Review of The Smooth Yarrow from The Montreal Review of Books

Today’s Music

Review by Bert Almon   •  Published in the Spring 2013 issue
The Smooth Yarrow, by Susan Glickman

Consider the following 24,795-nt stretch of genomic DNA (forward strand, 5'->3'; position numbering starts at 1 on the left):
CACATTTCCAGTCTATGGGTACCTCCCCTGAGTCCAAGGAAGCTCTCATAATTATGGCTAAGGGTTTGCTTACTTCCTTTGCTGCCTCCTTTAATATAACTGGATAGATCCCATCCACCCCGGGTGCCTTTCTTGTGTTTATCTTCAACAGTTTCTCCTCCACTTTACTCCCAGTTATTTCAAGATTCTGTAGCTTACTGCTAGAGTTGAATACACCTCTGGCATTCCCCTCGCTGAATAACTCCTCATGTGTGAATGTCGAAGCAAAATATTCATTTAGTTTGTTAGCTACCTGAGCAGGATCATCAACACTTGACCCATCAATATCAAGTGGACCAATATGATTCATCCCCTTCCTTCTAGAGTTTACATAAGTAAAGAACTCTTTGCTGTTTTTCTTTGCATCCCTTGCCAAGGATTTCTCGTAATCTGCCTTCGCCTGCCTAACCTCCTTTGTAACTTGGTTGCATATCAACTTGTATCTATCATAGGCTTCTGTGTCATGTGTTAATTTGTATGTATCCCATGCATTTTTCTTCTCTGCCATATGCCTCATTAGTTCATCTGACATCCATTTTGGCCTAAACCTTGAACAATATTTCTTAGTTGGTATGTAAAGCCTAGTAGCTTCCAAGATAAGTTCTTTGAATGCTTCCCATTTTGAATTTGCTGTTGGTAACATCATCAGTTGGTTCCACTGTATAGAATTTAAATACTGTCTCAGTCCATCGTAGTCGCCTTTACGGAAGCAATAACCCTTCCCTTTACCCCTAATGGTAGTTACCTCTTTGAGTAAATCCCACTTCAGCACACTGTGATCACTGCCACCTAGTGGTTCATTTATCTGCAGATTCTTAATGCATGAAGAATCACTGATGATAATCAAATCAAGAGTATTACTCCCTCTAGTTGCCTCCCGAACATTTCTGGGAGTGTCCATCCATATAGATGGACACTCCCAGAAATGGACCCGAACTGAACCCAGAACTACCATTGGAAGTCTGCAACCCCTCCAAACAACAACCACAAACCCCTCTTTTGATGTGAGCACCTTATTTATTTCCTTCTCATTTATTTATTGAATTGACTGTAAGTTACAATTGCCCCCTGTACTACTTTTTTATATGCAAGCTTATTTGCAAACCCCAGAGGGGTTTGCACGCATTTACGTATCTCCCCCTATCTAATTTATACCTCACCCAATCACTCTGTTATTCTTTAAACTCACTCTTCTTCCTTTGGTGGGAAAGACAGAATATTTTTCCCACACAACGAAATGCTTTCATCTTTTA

Susan Glickman’s book, The Smooth Yarrow, shows a chilling awareness of mortality through the accumulation of injuries like broken bones and the loss of teeth. Not old yet, she is close enough to celebrate elderly women “who use their best china every day / and jump the queue at the grocery store because they have so little in their baskets / and no time to waste.” Even her garden poems mix exquisite celebrations of new life with knowledge of the transience of beauty. The first section of her work is called “Homeopathic Principles.” Whatever the truth of homeopathy as a medical practice might be, the philosophy of treating an illness with drugs that induce its symptoms is – suggestive. A poem can build up our resistance by administering mild doses of the very toxins that we suffer from in living: sickness, age, grief. The loss of a loved one is the greatest toxin of all, and Glickman’s elegy  for her father, “Breath,” offers not consolation but a powerful recreation of his passing, with the breath of the dying man as the focal point for a family unsure how to react. Emily Dickinson’s great poem, “IheardaFlybuzz–whenI died” comes to mind, but the confusion in Glickman’s poem is in the watchers, not the person dying. “We hesitated, no longer sure what to pray for.” Uncertainty is the paradoxical remedy here, evidence of how deeply the family cares. The poem that deals explicitly with homeopathy as a metaphor is “Homeopathic Remedies for Scar Tissue.” Glickman knows that life is a series of scarring experiences. One remedy is to smear sandalwood paste on the injury. It will attract bees, from which we may learn how to dance in the sun and how to fight back, though a bee’s self-defence is fatal. But life is fatal, after all. In one of her excellent garden poems she celebrates the compacted hearts of rosehips (analogues for the mature poet), and calls them “Late bloomers: late / as in late Brahms. Not tardy / but ripe.” The analogy with the great autumnal works of Brahms is a good one and also fits Glickman’s own wise and elegant work.

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